Subgingival irrigation with Listerine, for example, has been shown to reduce bacteremia-inducing pathogens by more than 80 percent. This should be part of the protocol for patients at risk for bacterial endocarditis, since 12 percent of the patients with adequate prophylactic, antibiotic blood levels during oral prophylaxis still develop endocarditis. The American Heart Association suggests that gingival crevicular irrigation with antimicrobial mouthwashes be used in conjunction with the prophylactic antibiotic regimen established by the AHA.
A study compared aerosolized bacteria from antimicrobial pre-rinsing and nonpre-rinsing ultrasonically scaled patients. After a 40-minute ultrasonic scaling period, there was a 93.6 percent reduction in aerosolized bacteria. All hygienists should have their patients pre-rinsing before ultrasonic scaling. We must prevent the contraction of diseases from bloodborne pathogens that are suspended in aerosols ? not only for ourselves, but our coworkers and all patients brought into our operatories.
Both types of antimicrobial mouthwashes, phenolic compound and chlorhexidine, have been proven effective in reducing Candida Albicans population, as well as mucositis associated with immunosuppresive therapy. Both mouthwashes have also been shown to be effective in aiding the healing process of postsurgical patients. The alcohol content is not detrimental to wound healing. Chlorhexidine has reduced drug-induced gingival hyperplasia by 20 percent for one year or more.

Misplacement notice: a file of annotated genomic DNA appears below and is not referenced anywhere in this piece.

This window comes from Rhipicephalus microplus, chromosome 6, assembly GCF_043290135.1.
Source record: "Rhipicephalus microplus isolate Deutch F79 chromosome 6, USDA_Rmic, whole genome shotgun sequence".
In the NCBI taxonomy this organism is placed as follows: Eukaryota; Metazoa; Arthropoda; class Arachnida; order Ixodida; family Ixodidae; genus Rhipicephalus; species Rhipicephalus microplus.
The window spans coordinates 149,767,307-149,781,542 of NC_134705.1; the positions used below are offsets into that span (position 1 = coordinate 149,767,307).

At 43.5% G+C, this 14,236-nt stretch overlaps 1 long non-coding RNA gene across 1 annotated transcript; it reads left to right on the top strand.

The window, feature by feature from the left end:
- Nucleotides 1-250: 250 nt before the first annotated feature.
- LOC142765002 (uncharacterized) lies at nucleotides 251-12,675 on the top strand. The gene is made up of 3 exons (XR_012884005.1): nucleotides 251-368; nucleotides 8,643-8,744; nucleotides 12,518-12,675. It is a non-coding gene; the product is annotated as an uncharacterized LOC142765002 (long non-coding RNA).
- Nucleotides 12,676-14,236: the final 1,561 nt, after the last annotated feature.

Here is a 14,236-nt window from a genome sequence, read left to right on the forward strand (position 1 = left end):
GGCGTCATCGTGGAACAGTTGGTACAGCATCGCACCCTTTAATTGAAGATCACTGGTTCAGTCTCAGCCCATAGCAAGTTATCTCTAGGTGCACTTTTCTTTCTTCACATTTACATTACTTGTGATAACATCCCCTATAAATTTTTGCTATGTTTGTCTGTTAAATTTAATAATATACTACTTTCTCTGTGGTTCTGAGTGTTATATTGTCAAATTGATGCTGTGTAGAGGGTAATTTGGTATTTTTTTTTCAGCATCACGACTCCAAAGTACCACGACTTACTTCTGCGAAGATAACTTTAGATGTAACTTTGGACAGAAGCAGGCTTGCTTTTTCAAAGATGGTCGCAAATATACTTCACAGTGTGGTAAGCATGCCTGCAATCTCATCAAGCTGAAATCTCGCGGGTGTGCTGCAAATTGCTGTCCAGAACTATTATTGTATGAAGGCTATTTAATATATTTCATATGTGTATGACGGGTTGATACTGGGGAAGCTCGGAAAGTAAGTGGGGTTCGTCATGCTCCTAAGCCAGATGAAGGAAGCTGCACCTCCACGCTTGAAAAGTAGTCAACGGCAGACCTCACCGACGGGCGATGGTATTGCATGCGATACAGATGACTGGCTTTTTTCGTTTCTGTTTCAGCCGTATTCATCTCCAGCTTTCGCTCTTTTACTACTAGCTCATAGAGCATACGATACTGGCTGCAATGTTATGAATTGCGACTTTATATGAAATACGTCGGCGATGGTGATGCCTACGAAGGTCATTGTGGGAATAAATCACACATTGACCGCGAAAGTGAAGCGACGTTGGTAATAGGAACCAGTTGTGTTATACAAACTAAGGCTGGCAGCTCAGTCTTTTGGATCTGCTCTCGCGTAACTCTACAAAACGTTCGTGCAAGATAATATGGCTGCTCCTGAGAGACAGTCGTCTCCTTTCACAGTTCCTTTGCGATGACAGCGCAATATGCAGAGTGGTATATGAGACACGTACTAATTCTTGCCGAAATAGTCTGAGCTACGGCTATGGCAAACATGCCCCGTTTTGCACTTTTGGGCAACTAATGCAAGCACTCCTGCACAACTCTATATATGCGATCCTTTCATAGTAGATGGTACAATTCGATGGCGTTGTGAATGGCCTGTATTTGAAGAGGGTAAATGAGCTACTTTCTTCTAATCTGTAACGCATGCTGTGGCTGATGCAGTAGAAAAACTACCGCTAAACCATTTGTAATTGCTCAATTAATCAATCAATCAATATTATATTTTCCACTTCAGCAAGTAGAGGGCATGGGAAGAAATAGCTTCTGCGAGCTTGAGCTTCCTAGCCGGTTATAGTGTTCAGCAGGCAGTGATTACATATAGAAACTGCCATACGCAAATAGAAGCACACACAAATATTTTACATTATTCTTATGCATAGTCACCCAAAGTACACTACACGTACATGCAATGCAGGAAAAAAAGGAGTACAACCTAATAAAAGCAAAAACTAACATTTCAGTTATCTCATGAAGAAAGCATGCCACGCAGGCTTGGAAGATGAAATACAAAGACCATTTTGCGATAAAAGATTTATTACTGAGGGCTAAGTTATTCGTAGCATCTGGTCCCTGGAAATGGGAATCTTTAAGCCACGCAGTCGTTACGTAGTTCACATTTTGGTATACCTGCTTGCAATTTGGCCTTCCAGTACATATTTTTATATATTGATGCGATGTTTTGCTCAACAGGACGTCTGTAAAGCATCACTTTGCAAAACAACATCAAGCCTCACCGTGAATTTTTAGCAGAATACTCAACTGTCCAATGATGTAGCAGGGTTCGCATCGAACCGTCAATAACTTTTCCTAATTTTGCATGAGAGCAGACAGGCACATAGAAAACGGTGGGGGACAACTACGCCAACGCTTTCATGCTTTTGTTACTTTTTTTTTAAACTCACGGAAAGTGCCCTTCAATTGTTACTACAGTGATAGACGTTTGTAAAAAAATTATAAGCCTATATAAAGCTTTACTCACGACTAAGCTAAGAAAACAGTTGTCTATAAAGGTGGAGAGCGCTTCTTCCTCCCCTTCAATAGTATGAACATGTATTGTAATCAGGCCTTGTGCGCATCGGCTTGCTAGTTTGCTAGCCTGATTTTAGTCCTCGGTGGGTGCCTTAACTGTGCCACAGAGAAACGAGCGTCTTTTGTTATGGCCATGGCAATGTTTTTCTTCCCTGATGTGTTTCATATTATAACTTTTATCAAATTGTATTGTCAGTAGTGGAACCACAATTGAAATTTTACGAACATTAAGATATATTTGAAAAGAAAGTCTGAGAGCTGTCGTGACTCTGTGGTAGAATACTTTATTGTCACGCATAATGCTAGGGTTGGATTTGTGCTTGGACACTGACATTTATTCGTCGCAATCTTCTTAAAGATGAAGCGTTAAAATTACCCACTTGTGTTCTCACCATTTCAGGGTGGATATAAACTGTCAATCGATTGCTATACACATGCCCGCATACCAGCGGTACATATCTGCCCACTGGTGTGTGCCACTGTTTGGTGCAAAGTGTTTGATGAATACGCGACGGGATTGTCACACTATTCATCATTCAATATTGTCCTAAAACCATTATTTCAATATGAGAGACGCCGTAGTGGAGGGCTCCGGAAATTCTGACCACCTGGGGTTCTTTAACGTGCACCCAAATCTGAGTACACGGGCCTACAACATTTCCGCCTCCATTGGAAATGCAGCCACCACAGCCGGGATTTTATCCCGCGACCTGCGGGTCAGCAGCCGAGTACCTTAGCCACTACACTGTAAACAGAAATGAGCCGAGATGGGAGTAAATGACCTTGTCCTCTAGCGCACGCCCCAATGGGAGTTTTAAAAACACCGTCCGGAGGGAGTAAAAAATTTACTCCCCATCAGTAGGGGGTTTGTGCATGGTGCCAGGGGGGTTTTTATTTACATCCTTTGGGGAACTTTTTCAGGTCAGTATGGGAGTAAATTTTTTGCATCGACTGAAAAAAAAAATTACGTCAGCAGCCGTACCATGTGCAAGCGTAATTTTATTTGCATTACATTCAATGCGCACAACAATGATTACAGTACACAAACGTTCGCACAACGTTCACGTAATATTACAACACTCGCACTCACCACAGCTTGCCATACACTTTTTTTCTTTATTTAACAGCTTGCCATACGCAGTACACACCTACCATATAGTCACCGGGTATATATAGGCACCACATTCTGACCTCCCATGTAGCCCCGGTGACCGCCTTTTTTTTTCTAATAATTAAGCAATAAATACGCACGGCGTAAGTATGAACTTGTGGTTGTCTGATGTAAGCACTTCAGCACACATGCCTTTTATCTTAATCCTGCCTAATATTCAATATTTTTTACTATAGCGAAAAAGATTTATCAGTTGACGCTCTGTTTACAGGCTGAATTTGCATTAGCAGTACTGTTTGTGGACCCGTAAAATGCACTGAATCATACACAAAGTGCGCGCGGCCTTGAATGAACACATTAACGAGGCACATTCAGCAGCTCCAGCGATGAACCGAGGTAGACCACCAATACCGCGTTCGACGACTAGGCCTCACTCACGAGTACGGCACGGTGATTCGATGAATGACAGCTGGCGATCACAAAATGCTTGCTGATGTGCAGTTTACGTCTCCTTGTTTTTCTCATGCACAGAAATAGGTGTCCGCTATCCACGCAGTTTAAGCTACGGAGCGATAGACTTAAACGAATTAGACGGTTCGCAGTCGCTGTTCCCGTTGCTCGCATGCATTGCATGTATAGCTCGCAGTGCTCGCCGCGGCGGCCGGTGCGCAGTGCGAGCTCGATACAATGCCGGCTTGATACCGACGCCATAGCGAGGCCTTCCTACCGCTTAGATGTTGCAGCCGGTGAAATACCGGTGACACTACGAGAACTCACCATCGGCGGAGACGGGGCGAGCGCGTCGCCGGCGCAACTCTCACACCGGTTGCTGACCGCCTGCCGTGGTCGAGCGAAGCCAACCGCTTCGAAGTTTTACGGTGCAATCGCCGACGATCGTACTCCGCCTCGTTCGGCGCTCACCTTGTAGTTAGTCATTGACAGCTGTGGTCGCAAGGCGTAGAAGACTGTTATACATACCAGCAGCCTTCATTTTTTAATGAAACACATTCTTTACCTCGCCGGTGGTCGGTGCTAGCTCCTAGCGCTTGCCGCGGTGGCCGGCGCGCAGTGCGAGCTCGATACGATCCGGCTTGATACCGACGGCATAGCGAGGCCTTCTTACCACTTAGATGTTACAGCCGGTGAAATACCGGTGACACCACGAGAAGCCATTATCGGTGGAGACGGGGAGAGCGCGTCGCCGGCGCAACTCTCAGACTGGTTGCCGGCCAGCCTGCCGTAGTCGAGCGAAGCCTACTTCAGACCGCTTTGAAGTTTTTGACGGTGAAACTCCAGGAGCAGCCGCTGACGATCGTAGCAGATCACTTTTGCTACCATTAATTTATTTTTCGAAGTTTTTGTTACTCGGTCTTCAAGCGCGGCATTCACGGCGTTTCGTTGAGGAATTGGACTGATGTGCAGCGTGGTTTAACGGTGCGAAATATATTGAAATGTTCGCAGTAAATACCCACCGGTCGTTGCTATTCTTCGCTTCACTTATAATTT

There are numerous reasons to use and recommend alcohol-containing mouthwashes. They have been proven safe and effective, do not cause oral cancer, and decrease a vast number of pathogens in the oral cavity (more importantly, in the air we breathe where we practice dental hygiene).
References are available upon request by sending e-mail to [email protected]
Cynthia R. Biron, RDH, is chair of the dental hygiene program at the Tallahassee Community College. She is also a certified emergency medical technician.
A closer look at urethane
Alcoholic beverages have been shown to increase the incidence of oral cancer; pure alcohol has not - at least not in studies conducted using ethanol with laboratory animals and humans. This led researchers to believe that studies about the chemical constituents of alcoholic beverages needed to be conducted, determining which chemicals were associated with oral cancer. As a result, the chemical that has been associated with oral cancer is urethane.
When urea reacts with ethyl alcohol after fermentation, urethane (ethyl carbamate) is formed. Studies have suggested that the enzyme urease be added to fermented drinks to reduce the levels of urethane. American manufacturers have determined that "acceptable" levels of urethane in beverages be at 15 ppb for table wines, 60 ppb for fortified wines, and 125 ppb for distilled beverages. While domestic beverages maintain that standard, imported beverages do not always meet such standards. Some fruit brandies contain urethanes ranging as high as 255 ppb.
The FDA has advised countries that export alcoholic beverages to our country to meet our standards on accepted levels of urethane. To date this has not been mandated, and Americans continue to purchase and consume alcoholic beverages with high urethane levels.
No available mouthwashes, however, contain urethane, even if they do contain alcohol, simply because there is not a fermentation process in the production of mouthwash.